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The role of oceanic plateau subduction in the Laramide orogeny

Nature Geoscience volume 3, pages 353357 (2010) | Download Citation


The cause of the Laramide phase of mountain building remains uncertain1. Conceptual models implicate the subduction of either ocean ridges2 or conjugates of the buoyant Hess3 or Shatsky4 oceanic plateaux. Independent verification of these models has remained elusive, because the putative ridges or plateaux are no longer at the Earth’s surface. Inverse convection models5 have identified two prominent seismic anomalies on the recovered Farallon plate. Here we combine inverse convection models with reconstructions of plate motions, to show that these seismic anomalies coincide palaeogeographically with the restored positions of the Shatsky and Hess conjugate plateaux as they subducted beneath North America. Specifically, the distribution of Laramide crustal shortening events6 tracked the passage of the Shatsky conjugate beneath North America, whereas the effects of the Hess conjugate subduction were restricted to the northern Mexico foreland belt7. We propose that continued subduction caused the oceanic crust to undergo the basalt–eclogite phase transformation, during which the Shatsky conjugate lost its extra buoyancy and was effectively removed. Increases in slab density and coupling between the overriding and subducting plates initially dragged the surface downward, followed by regional-scale surface rebound. We conclude that Laramide uplift resulted from the removal, rather than emplacement, of the Shatsky conjugate.

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We thank D. Helmberger, D. Anderson, P. DeCelles and K. Karlstrom for helpful discussions and P. DeCelles for a helpful review. This represents Contribution number 10026 of the Division of Geological and Planetary Sciences and 102 of the Tectonics Observatory, Caltech. At Caltech this work has been supported by the National Science Foundation (EAR-0739071 and EAR-0810303) and through the Tectonics Observatory by the Gordon and Betty Moore Foundation.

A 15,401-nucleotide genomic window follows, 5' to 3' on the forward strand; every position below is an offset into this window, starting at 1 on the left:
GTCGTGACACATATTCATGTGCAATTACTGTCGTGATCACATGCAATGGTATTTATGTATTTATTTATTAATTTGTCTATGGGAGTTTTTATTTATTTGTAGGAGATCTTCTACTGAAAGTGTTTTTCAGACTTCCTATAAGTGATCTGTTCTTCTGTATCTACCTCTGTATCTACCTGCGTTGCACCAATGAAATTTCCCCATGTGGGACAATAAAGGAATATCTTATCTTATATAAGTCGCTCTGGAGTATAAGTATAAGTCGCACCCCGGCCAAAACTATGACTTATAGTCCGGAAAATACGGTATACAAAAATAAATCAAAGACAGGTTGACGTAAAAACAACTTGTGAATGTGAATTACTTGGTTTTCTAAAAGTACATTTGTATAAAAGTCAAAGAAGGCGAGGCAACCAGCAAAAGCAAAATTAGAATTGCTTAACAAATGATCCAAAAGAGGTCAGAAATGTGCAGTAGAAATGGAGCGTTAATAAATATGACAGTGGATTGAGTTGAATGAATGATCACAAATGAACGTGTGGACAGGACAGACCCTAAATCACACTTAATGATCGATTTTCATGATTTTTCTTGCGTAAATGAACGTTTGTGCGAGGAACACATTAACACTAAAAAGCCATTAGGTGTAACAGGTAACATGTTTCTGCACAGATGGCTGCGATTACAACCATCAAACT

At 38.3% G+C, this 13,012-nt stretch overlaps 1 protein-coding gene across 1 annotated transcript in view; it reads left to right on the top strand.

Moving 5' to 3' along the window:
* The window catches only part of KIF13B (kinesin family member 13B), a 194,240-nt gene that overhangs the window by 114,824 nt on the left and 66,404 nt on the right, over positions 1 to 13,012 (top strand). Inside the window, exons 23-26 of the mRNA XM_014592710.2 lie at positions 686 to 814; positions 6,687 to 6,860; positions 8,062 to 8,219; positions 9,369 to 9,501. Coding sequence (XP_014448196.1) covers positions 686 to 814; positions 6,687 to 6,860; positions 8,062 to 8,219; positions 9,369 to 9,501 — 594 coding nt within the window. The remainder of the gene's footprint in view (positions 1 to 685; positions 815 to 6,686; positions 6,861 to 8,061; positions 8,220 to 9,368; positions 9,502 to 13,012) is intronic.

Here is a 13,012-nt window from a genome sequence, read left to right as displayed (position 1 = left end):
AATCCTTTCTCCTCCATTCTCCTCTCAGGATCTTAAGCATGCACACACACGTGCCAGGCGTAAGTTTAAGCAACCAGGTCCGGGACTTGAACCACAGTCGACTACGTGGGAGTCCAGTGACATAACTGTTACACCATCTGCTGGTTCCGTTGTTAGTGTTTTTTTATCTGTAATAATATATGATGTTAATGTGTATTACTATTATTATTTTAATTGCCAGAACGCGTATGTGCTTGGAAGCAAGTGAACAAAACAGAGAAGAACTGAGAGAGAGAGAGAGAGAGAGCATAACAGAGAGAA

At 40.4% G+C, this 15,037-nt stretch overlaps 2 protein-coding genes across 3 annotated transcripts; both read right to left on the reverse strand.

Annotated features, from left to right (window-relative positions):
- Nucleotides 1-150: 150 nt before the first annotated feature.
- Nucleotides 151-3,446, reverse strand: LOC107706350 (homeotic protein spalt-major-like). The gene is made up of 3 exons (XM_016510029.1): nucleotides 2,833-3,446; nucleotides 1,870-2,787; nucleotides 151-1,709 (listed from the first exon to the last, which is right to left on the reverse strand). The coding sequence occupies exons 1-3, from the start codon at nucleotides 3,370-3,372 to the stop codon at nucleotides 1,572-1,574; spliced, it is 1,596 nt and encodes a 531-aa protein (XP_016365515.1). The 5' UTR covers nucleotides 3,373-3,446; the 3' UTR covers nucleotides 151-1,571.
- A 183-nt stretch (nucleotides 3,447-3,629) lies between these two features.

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  1. Seismological Laboratory, California Institute of Technology, Pasadena, California 91125, USA

    • Lijun Liu
    • , Michael Gurnis
    •  & Jennifer M. Jackson
  2. EarthByte Group, School of Geosciences, University of Sydney, New South Wales 2006, Australia

    • Maria Seton
    •  & R. Dietmar Müller
  3. Division of Geological and Planetary Sciences, California Institute of Technology, Pasadena, California 91125, USA

    • Jason Saleeby


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L.L. and M.G. designed the whole workflow and carried out the inverse convection model, M.S. and R.D.M. carried out the plate reconstruction, J.S. worked on the geological interpretation and J.M.J. provided mineral physics analysis. All authors participated in preparing the paper.

Competing interests

The authors declare no competing financial interests.

Corresponding author

Correspondence to Lijun Liu.

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